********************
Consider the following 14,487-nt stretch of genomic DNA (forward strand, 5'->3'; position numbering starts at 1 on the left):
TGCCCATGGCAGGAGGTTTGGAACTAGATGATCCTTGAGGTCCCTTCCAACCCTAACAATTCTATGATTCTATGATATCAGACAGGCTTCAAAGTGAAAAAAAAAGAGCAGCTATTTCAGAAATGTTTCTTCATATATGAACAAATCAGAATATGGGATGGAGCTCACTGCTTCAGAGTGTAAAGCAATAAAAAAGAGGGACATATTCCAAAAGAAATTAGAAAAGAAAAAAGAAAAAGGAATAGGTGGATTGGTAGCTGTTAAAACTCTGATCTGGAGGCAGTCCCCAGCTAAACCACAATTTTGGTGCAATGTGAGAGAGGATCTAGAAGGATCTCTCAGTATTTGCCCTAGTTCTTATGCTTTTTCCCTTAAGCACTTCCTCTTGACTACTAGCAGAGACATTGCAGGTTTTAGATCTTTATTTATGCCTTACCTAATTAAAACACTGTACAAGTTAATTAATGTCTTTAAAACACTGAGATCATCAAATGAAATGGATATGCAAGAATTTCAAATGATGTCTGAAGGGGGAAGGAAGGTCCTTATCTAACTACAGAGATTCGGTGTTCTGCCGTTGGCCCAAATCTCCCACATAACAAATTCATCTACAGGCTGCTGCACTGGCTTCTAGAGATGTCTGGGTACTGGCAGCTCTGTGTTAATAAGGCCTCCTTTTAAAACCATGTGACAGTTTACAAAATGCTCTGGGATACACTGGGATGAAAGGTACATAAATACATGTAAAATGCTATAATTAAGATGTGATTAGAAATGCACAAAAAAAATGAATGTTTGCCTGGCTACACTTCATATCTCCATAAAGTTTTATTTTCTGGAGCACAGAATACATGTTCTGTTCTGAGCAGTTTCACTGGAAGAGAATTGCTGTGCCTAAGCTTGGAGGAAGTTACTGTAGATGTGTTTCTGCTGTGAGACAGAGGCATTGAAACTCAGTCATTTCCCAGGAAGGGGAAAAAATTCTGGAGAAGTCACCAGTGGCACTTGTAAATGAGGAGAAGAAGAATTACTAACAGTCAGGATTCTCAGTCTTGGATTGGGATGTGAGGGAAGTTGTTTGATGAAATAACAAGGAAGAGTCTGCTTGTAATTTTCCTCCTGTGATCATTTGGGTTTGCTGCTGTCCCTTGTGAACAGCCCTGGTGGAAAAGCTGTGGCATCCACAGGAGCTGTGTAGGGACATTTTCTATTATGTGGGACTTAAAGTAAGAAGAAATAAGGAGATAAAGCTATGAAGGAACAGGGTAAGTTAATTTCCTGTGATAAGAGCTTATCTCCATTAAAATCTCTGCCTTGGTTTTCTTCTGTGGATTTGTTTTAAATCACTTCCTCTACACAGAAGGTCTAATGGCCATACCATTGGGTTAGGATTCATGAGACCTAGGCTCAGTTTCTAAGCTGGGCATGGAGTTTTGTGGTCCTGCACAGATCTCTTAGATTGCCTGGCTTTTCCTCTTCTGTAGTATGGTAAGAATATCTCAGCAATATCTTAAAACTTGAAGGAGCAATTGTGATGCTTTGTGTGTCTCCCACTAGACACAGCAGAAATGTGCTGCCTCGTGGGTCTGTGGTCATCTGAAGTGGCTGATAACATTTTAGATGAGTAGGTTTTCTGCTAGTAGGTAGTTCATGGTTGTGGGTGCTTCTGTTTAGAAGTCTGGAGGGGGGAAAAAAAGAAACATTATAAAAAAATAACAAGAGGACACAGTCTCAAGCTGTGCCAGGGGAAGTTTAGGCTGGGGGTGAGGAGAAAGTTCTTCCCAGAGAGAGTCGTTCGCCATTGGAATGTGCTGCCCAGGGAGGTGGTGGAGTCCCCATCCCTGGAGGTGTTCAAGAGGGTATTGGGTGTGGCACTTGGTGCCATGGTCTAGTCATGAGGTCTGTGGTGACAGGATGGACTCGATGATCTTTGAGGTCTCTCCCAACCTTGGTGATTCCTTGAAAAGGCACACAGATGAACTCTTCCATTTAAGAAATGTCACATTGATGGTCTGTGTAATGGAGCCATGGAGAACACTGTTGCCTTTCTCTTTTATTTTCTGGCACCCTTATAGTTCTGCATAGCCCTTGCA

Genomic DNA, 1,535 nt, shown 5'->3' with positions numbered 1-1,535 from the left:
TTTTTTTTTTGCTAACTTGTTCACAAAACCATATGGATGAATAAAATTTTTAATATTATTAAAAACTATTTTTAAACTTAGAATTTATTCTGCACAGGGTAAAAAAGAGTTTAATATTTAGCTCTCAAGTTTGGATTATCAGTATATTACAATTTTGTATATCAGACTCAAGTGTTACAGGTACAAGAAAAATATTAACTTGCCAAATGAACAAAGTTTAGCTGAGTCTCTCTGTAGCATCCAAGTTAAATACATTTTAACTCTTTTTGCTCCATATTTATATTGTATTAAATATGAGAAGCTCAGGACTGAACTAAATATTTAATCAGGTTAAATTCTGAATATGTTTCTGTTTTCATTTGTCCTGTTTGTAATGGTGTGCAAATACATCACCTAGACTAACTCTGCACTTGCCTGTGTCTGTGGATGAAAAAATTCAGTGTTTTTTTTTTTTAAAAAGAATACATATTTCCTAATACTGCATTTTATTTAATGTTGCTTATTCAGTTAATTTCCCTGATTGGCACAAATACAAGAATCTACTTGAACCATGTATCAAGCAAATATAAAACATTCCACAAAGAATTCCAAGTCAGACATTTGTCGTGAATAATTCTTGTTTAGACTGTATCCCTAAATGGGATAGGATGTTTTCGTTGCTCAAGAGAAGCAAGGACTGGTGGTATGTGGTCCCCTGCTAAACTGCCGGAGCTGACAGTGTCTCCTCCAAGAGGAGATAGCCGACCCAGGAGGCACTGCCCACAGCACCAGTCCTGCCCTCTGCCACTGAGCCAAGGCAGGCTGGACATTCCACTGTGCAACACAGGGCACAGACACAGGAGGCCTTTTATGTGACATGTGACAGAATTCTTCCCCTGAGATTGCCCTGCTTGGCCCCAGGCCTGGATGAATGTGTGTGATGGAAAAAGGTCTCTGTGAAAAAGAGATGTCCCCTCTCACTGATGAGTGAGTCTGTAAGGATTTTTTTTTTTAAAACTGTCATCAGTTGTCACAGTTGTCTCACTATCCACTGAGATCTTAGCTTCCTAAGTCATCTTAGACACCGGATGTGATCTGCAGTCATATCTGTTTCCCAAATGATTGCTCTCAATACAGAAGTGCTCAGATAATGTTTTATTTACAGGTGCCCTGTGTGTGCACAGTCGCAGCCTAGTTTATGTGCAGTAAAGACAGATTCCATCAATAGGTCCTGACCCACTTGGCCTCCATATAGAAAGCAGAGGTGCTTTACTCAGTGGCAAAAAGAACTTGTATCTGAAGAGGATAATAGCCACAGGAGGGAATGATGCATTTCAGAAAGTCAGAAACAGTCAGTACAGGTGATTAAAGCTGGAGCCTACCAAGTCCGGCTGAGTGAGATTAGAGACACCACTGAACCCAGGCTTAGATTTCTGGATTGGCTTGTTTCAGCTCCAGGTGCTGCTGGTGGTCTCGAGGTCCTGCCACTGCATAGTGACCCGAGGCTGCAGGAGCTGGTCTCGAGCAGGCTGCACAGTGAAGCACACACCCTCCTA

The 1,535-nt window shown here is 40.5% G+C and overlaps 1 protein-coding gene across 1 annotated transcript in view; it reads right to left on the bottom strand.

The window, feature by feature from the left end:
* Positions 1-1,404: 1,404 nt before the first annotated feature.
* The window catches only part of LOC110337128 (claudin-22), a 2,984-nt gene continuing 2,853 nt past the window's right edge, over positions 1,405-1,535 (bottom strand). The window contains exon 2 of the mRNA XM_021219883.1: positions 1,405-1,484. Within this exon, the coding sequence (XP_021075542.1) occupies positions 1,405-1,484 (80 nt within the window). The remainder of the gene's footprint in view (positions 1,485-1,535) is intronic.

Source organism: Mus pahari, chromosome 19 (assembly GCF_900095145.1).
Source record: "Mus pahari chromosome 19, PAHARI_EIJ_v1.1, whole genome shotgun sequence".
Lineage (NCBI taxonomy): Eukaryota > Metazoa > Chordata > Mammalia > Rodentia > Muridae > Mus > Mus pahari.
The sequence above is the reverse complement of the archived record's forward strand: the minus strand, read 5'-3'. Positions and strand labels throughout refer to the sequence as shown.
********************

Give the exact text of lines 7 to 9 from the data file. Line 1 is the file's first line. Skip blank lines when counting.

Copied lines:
* Positions 1-1,404: 1,404 nt before the first annotated feature.
* The window catches only part of LOC110337128 (claudin-22), a 2,984-nt gene continuing 2,853 nt past the window's right edge, over positions 1,405-1,535 (bottom strand). The window contains exon 2 of the mRNA XM_021219883.1: positions 1,405-1,484. Within this exon, the coding sequence (XP_021075542.1) occupies positions 1,405-1,484 (80 nt within the window). The remainder of the gene's footprint in view (positions 1,485-1,535) is intronic.

Source organism: Mus pahari, chromosome 19 (assembly GCF_900095145.1).